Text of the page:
'Kindred Spirits: Joan Miró and Alexander Calder'

02 May - 08 June 2024

'Kindred Spirits: Joan Miró and Alexander Calder' explores the profound friendship and artistic exchange between two pioneering modern artists. The fortuitous pair met in Paris in 1928 and bonded over their shared love for art and creativity, despite language barriers—Calder was American, and Miró was Catalan. Their friendship endured for nearly half a century until Calder's death in 1976. They exchanged artworks and visited each other in various locations, fostering a deep mutual admiration and understanding that transcended cultural differences.


Miró initially held greater artistic prominence, showcasing remarkable canvases in the 1920s that blended whimsy with inventive imagery. Meanwhile, Calder's artistic evolution was measured, influenced by his engineering background and childhood fascination with transforming everyday objects into art.


Despite their different backgrounds and creative approaches, both artists shared a visual language rooted in shape and color, displaying mastery in various artistic mediums—from sculpture and painting to printmaking and set design.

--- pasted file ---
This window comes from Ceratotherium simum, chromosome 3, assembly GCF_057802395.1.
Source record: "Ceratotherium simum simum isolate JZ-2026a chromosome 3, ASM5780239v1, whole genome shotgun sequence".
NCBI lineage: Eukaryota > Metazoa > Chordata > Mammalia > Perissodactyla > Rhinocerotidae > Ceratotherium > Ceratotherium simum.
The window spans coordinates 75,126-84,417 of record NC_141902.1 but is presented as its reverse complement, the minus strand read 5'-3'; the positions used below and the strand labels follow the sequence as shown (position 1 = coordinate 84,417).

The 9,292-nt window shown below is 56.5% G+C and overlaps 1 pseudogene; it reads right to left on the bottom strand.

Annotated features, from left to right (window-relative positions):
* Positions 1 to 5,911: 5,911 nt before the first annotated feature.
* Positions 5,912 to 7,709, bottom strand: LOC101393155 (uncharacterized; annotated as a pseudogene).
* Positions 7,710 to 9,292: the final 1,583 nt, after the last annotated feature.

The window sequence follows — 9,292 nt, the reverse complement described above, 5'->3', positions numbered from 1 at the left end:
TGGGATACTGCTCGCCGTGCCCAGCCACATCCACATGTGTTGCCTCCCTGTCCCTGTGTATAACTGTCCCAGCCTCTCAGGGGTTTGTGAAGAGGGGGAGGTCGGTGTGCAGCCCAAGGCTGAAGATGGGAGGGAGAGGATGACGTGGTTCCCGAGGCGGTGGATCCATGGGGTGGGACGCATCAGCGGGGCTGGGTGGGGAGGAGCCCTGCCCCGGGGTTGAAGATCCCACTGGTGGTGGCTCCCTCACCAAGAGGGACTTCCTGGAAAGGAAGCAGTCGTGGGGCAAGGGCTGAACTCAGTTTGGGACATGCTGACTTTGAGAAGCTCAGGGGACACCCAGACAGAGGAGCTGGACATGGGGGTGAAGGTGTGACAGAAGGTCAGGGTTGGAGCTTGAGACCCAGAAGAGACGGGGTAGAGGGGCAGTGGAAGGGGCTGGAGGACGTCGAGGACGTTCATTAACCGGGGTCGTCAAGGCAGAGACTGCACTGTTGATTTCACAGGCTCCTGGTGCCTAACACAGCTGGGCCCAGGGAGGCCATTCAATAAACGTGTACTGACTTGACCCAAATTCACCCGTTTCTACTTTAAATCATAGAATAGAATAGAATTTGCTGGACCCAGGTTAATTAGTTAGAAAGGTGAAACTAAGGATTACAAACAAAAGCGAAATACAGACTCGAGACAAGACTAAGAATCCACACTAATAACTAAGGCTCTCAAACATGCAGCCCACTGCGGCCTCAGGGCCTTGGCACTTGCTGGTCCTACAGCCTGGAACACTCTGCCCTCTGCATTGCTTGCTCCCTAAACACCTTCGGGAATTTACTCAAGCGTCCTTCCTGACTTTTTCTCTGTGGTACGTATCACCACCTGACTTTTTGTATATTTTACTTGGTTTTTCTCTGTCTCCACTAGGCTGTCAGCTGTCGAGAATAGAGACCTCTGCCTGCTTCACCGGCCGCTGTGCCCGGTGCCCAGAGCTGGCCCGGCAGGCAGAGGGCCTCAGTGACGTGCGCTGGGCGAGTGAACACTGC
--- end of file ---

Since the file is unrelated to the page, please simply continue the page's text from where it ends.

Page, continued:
This exhibition illustrates the enduring friendship and artistic dialogue between Calder and Miró, tracing their parallel journeys through the evolution of modern art during the second half of the 20th Century. Their shared experiences and creative exchanges underscore the profound impact they had on each other's work, shaping the course of art history and leaving behind a legacy of innovation and imagination.

Alexander Calder and Joan Miró at the opening of Calder at Fondation Maeght in Saint-Paul-de-Vence, France, 3 April 1963. Photograph courtesy of Bridgeman Images.